Over the past 20 years, we have seen the growth of “platform economies of scale,” which have led to a transformative business environment and changes in global economic wealth. Companies have been typically competing on products. Yet platforms generate move value. Platforms can create multiple revenue streams, while products typically generate just one. Of the ten largest companies by market capitalization today, seven are technology platform companies: Apple, Microsoft, Alphabet (Google), Amazon, Tesla, Facebook, and NVIDIA.
Most companies started with a product and then migrated to platforms. When Apple introduced the iPhone in 2007, the major phone manufacturers, like Nokia and Motorola, collectively controlled 90% of mobile phone market profits. By 2015, iPhone alone generated 92% of global profits, enabled by exploiting the power of its platform.
Zhu and Furr  define a four-step process to successfully transform from a product to a platform:
- Start with a defensible product and a critical mass of users
- Apply a hybrid business model focused on creating and sharing new value
- Drive rapid conversion to the new platform
- Identify and act on opportunities to deter competitive imitation
Seeding users and getting them to talk to create value are also considered key to a successful platform strategy by Church .
Building a successful platform confers great competitive advantages to a company. Platforms create ecosystem value by encouraging users to interact with the platform and offer different monetization options. According to Bonchek and Choudary , successful platforms achieve these goals with three building blocks:
- The Toolbox creates connection by making it easy for others to plug into the platform
- The Magnet creates pull that attracts participants to the platform with a kind of social gravity
- The Matchmaker fosters the flow of value by making connections between producers and consumers
Do companies have to transition from products to platforms, or can they start with a platform and introduce a single or multiple products based on it? The recent proliferation of transformative cloud technologies has profoundly impacted the conventional strategy of leading with products. Companies do not have to own physical infrastructure and assets, and can iterate on platform and product designs quickly. According to Gay , “Applying the thinking behind platforms can make your company’s technology assets significantly more effective.”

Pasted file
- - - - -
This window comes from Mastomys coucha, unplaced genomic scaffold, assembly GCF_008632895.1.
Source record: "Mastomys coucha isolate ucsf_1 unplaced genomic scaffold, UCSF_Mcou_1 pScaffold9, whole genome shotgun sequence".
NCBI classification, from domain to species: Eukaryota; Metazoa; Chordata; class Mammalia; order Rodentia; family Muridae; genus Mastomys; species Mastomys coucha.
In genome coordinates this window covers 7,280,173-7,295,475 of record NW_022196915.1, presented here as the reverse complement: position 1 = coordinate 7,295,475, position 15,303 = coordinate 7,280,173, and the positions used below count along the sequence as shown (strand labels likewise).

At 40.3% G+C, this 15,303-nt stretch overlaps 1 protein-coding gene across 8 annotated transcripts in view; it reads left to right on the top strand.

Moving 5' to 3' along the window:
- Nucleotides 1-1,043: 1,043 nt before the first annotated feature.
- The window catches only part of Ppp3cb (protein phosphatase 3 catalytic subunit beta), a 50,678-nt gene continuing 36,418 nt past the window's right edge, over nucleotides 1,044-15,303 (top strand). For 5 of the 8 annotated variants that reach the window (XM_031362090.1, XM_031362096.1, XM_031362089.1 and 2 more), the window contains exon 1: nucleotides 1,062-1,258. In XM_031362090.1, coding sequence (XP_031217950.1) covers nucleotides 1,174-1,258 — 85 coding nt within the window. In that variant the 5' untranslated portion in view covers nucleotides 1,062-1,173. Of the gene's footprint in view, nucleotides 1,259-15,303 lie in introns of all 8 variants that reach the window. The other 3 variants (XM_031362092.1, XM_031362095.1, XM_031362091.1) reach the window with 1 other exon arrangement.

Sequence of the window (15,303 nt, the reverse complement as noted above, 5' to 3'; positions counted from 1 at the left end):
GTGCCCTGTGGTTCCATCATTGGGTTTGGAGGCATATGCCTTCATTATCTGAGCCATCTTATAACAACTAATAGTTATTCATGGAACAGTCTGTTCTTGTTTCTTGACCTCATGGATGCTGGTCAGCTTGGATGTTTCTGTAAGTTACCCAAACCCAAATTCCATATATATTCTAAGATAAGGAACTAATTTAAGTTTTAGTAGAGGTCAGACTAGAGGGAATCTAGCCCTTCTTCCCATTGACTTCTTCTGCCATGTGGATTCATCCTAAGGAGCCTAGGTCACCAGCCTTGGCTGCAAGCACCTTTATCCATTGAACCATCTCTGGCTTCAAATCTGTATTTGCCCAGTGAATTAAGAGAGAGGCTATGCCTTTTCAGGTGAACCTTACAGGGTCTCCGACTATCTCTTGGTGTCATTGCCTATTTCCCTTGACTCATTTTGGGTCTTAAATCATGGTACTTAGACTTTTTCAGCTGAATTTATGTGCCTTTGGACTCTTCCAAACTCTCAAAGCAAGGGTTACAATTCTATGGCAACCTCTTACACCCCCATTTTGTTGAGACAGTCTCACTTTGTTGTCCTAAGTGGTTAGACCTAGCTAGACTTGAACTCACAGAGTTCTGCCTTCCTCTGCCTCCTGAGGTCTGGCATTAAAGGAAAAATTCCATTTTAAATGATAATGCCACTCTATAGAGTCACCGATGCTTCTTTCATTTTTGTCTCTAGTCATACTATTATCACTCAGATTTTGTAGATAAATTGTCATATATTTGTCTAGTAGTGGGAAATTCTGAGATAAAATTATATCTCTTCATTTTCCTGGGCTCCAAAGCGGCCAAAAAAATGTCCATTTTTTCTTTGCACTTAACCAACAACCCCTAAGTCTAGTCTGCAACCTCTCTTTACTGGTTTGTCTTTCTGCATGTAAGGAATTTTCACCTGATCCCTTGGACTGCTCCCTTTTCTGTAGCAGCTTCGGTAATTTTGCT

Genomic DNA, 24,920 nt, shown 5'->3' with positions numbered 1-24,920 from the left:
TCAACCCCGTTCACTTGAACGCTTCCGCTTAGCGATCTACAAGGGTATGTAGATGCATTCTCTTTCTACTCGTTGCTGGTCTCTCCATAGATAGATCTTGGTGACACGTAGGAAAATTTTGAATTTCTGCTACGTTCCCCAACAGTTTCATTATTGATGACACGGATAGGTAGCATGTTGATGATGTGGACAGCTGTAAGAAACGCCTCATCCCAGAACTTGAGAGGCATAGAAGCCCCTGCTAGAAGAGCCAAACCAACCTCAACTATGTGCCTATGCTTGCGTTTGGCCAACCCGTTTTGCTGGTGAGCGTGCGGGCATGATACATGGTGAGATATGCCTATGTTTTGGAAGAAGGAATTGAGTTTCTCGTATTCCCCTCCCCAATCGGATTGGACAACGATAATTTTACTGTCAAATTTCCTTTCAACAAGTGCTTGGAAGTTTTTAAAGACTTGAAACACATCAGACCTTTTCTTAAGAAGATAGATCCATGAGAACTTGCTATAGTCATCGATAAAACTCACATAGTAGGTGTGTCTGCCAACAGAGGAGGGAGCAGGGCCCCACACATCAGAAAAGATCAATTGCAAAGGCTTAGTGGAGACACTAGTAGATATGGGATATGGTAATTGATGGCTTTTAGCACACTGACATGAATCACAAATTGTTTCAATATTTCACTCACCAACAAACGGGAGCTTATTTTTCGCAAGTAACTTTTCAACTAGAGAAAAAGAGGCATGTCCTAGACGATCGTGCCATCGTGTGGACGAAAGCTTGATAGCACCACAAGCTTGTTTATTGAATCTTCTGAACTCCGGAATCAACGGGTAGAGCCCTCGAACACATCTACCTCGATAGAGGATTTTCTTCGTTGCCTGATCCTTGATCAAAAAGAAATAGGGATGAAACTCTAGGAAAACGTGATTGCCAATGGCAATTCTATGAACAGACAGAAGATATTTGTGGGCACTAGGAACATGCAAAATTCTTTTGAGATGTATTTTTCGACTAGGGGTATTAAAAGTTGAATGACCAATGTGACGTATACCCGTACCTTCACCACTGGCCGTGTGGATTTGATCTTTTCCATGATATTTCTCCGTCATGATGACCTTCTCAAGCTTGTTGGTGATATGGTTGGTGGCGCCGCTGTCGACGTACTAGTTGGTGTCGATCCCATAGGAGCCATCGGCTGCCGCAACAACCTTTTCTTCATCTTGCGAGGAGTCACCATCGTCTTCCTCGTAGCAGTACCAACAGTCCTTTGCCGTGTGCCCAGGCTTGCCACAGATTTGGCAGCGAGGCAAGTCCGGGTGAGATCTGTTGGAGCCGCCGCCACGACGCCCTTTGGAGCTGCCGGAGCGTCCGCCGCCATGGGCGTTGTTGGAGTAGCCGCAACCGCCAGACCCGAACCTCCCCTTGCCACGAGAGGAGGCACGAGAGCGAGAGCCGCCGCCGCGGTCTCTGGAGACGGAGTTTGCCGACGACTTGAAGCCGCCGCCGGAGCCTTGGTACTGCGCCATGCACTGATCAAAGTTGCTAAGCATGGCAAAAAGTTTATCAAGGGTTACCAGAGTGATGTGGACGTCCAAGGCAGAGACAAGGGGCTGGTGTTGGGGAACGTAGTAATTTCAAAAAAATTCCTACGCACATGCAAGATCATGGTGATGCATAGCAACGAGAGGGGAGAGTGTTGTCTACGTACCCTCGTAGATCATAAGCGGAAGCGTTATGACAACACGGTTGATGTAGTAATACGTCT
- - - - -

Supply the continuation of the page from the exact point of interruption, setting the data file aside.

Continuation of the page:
Startups can define a platform strategy first and build an initial toolbox to enable users to interact with the platform and create value by connecting with consumers who can use the platform. They can also define the first products to be introduced based on this platform with the features desired by end users. The platform and products concepts can be validated by creating MVPs (minimum viable products) and using different go-to-market strategies to target the audience. “The platform and product strategy has to enable businesses to make quantified and qualified decisions,” according to Bourgeix . “From marketing to operations, the platform and product technology of the future will require a multi-dimensional approach which embraces its use as beneficial to business needs.”
Companies can now lead with a platform and build products that allow its further monetization. The platform and products reinforce each other, creating a virtuous cycle. This can potentially enable companies to define their market niche and establish themselves as a leader with their coherent platform and product strategy.
- Products to Platforms: Making the Leap by Feng Zhu and Nathan Furr, Harvard Business Review, April 2016.
- Platform Strategy, Explained by Zach Church, MIT Management Sloan School, June 16, 2017
- Three Elements of a Successful Platform Strategy by Mark Bonchek and Sangeet Paul Choudary, Harvard Business Review, January 31, 2013.
- How to Apply Platform Thinking to your Tech Strategy for Greater Success, by Patrick Gay, TechRepublic, March 2, 2021.
- Platforms and Technology Evolution, conversation with Pierre Bourgeix, CTO and Founder, Butchko ESI, November 2021.